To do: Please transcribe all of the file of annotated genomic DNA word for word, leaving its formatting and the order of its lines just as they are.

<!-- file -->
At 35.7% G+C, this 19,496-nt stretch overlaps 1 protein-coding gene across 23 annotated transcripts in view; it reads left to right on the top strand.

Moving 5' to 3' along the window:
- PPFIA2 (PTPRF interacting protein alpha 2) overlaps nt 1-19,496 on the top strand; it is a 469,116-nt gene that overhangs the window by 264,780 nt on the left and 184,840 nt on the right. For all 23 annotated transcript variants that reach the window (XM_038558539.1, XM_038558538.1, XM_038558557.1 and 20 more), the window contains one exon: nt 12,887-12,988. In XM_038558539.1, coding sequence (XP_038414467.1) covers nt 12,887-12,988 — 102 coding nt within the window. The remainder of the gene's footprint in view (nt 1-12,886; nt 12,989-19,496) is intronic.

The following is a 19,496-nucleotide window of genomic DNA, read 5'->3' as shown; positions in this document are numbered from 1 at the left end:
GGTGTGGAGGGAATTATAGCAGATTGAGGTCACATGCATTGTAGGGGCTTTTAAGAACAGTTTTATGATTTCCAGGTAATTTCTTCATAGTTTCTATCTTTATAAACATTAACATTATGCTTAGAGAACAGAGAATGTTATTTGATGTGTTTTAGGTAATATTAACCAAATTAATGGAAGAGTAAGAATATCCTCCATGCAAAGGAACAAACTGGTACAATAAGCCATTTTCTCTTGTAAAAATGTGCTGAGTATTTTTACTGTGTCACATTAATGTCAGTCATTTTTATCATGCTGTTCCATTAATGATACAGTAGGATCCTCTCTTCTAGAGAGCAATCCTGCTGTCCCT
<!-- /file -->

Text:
At 35.7% G+C, this 19,496-nt stretch overlaps 1 protein-coding gene across 23 annotated transcripts in view; it reads left to right on the top strand.

Moving 5' to 3' along the window:
- PPFIA2 (PTPRF interacting protein alpha 2) overlaps nt 1-19,496 on the top strand; it is a 469,116-nt gene that overhangs the window by 264,780 nt on the left and 184,840 nt on the right. For all 23 annotated transcript variants that reach the window (XM_038558539.1, XM_038558538.1, XM_038558557.1 and 20 more), the window contains one exon: nt 12,887-12,988. In XM_038558539.1, coding sequence (XP_038414467.1) covers nt 12,887-12,988 — 102 coding nt within the window. The remainder of the gene's footprint in view (nt 1-12,886; nt 12,989-19,496) is intronic.

The following is a 19,496-nucleotide window of genomic DNA, read 5'->3' as shown; positions in this document are numbered from 1 at the left end:
GGTGTGGAGGGAATTATAGCAGATTGAGGTCACATGCATTGTAGGGGCTTTTAAGAACAGTTTTATGATTTCCAGGTAATTTCTTCATAGTTTCTATCTTTATAAACATTAACATTATGCTTAGAGAACAGAGAATGTTATTTGATGTGTTTTAGGTAATATTAACCAAATTAATGGAAGAGTAAGAATATCCTCCATGCAAAGGAACAAACTGGTACAATAAGCCATTTTCTCTTGTAAAAATGTGCTGAGTATTTTTACTGTGTCACATTAATGTCAGTCATTTTTATCATGCTGTTCCATTAATGATACAGTAGGATCCTCTCTTCTAGAGAGCAATCCTGCTGTCCCT